Margaux and Walter make things. Mostly, they devote their making hours to Peg and Awl, creating objects for the home, body and garden, all from reclaimed materials. The couple lives in Fishtown, Philadelphia, in an historic area close to the river. It’s a pretty full house; in addition to Margaux and Walter, there are their two boys, Søren (4) and Silas (2), their kitty, Bjorn, and three chickens. Recently, their home got even larger when sculptor Darla Jackson and her little Olivia (3) moved in. Most of the objects in the home have been collected from abandoned houses or flea markets, traded with friends or made by the couple. The house was pretty raw, so when the couple moved in six years ago, they just dug in and got to work, and piece by piece, it has become their own. Thanks, Margaux & Walter, and a big thanks to Kim Krans of the Family Band and The Wild Unknown for the lovely photos. — Amy Azzarito
Image above: This is the boys’ room. Søren wanted color in his room. We had been looking at a Taschen circus book and found the beautiful Harlequin pattern on the end sheets and decided to recreate it on one wall. He chose the basic colors. We went with seven colors — an eggshell warm white for the entire wall (which would show as lines between the diamonds) and the six colors (red, orange, glossy warm white, and three shades of blue) for the diamonds. Here were the steps:
1. Choose colors.
2. Paint wall with background color (which will remain as stripes between the diamonds).
3. Cut out paper diamonds. Hold them up. Determine diamond size.
4. Tricky step: requires lots of patience. Use diamond, long straight edges and measuring to keep pattern consistent. It often wants to slope this way or that.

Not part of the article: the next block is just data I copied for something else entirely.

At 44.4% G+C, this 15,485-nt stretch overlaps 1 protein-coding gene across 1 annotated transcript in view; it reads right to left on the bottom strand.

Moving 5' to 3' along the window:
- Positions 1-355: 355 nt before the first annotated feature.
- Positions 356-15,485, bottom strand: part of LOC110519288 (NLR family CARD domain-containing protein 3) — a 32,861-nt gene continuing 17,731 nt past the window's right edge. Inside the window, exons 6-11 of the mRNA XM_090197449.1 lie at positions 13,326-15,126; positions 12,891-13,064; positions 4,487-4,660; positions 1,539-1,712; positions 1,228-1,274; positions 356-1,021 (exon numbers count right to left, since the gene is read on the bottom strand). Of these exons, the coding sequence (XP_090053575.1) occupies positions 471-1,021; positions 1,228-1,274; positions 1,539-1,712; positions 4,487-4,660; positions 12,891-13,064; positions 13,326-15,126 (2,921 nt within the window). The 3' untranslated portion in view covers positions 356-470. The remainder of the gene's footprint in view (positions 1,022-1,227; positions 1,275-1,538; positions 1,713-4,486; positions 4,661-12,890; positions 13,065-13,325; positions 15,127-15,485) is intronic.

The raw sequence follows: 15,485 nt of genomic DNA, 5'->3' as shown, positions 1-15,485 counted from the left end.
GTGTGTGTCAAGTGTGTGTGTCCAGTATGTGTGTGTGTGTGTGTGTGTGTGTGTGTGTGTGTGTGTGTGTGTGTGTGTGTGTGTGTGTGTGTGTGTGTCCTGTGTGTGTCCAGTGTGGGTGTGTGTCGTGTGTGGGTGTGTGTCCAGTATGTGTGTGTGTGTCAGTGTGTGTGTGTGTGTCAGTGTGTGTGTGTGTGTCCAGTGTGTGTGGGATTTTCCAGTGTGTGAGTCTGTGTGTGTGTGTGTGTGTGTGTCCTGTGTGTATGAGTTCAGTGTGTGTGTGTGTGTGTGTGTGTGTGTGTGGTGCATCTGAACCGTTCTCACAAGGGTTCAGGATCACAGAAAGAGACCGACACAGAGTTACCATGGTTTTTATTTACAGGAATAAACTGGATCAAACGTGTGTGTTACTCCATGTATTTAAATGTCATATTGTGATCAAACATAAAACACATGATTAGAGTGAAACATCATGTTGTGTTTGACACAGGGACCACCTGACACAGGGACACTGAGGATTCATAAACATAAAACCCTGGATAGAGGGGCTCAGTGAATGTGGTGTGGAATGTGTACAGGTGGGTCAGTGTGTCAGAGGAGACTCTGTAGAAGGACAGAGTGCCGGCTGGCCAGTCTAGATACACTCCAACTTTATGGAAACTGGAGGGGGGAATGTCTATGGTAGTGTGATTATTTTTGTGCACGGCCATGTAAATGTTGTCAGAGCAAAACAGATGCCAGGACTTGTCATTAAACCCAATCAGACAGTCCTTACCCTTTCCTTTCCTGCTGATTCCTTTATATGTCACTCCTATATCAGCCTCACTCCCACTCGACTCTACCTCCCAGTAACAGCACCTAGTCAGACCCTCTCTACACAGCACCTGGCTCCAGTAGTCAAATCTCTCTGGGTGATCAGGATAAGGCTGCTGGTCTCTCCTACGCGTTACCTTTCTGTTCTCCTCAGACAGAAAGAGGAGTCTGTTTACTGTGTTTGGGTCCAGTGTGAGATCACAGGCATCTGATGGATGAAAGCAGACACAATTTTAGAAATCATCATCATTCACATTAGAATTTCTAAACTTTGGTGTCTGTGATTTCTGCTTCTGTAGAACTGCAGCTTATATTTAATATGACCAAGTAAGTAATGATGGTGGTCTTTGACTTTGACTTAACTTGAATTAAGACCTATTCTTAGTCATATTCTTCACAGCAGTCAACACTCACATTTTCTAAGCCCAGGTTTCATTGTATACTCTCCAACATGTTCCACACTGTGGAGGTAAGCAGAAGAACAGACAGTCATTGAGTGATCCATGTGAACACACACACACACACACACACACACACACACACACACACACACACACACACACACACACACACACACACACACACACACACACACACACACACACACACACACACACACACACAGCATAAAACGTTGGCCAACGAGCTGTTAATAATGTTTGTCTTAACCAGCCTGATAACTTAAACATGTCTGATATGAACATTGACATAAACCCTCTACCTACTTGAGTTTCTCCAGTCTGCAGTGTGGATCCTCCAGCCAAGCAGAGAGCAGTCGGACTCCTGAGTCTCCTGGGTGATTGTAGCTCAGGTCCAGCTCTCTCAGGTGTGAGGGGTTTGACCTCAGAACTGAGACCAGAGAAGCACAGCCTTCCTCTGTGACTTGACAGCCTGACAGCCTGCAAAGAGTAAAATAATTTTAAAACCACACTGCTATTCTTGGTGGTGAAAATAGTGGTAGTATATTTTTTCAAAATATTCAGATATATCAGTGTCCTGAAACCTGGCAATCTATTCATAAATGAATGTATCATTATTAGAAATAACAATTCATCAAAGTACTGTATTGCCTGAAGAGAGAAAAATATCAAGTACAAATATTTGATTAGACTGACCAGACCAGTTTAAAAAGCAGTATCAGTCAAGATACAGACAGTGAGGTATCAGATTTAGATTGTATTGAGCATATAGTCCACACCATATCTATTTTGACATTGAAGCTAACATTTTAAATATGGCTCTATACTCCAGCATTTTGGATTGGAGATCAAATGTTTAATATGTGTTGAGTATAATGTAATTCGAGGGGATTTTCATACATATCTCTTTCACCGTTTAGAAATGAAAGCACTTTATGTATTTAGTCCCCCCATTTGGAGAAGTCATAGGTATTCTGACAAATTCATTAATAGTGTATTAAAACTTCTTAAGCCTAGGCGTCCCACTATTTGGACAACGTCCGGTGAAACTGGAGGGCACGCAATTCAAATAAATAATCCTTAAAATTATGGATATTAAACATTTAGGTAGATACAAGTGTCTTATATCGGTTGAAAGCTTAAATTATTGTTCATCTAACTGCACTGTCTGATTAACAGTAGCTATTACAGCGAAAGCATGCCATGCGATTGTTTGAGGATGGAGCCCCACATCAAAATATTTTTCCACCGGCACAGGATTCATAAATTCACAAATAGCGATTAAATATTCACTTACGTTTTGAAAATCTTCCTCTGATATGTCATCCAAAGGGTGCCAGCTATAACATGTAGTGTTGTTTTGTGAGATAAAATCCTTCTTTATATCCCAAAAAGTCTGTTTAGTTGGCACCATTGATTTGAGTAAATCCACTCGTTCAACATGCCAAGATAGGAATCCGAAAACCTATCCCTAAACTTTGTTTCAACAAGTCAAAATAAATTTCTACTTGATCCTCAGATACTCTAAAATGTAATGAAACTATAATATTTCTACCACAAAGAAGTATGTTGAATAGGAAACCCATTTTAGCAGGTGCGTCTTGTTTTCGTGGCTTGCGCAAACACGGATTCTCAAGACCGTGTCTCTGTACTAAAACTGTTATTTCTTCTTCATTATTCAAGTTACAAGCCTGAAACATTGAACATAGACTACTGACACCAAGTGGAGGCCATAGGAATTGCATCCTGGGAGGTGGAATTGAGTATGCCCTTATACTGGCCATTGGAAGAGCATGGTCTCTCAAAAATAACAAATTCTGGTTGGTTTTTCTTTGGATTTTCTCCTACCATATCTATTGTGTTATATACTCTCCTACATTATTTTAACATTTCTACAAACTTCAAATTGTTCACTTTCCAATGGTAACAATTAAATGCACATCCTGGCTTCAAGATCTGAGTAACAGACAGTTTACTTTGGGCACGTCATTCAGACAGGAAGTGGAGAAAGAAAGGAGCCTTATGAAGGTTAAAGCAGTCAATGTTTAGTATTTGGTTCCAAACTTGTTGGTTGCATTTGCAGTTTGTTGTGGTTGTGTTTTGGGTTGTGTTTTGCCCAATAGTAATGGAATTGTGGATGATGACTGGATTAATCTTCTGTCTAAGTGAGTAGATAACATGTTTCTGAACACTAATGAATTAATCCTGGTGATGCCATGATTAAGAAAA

5. Use painter’s tape to mark every line.
6. Paint one color at a time in its appropriate place throughout the entire wall. Then move on to the next until all of the diamonds have been painted!
7. Best part: Remove the tape. Magic.
Image above: The house belonged to a bootlegger, and there is a hole from where a tap was once hidden in the step. The barrel can still be seen from the basement.
Image above: My favorite thing(s) to do at home is (are) write in my journal, think, make stuff, read alone, read with Søren and Silas, work on projects with Walter, cook, eat, grow, build, live.
See more of Margaux and Walter’s home after the jump . . .
Image above: Søren in the hall drawing on our chalkboards.
Image above: We found the dining room table at an antique shoppe in Ambler, PA. The bottom was from the 1800s, and the top was redone in the ’50s. These are some examples of my photographs (The Illness Apprentice II and The Illness Apprentice III). Basically my process is this: An idea finds me. I shoot it digitally until I get it right. I turn it into a Polaroid. I lift the emulsion and transplant it on a piece of textured watercolor paper — this is stained or drawn on, depending on the final image. This little piece is then scanned and enlarged as a giclee print. I also made a book through Blurb titled Illness Apprentice (http://www.blurb.com/bookstore/detail/2344153).
Image above: Antique optometrist’s cabinet (a house-warming gift from my mom) that houses bits and pieces from all that we do and some other old treasures and the place where I sort all of my photographs.
Image above: Living room with a painting of Walter’s and a photograph of mine (from Iceland, where we got married!) (I am currently working on a new body of work for a limited edition book project. For now, it is called Somewhere Something. Aires, Libra and Somewhere Something are the beginning — here is one). Pillows by Coral and Tusk and Enhabiten and a doll by Caroline Gaedechens.
Image above: A corner of the boys’ room. The tent was made by one of my very favorite humans, Katie Marlowe, who has a children’s book blog and a letter-writing shop. Inside the tent are a bunch of handmade blocks, gifts to the boys made by their Grandpa Kent.
Image above: A close-up of the shelves above my workspace and the hand-sewn insides of journals and necklaces, as well as photographs of my mom and pop and Søren’s drawings.
Image above: A window inside Walter’s workshop
Image above: Our yard and the front view of the workshop. Walter built it primarily out of reclaimed wood, windows, etc.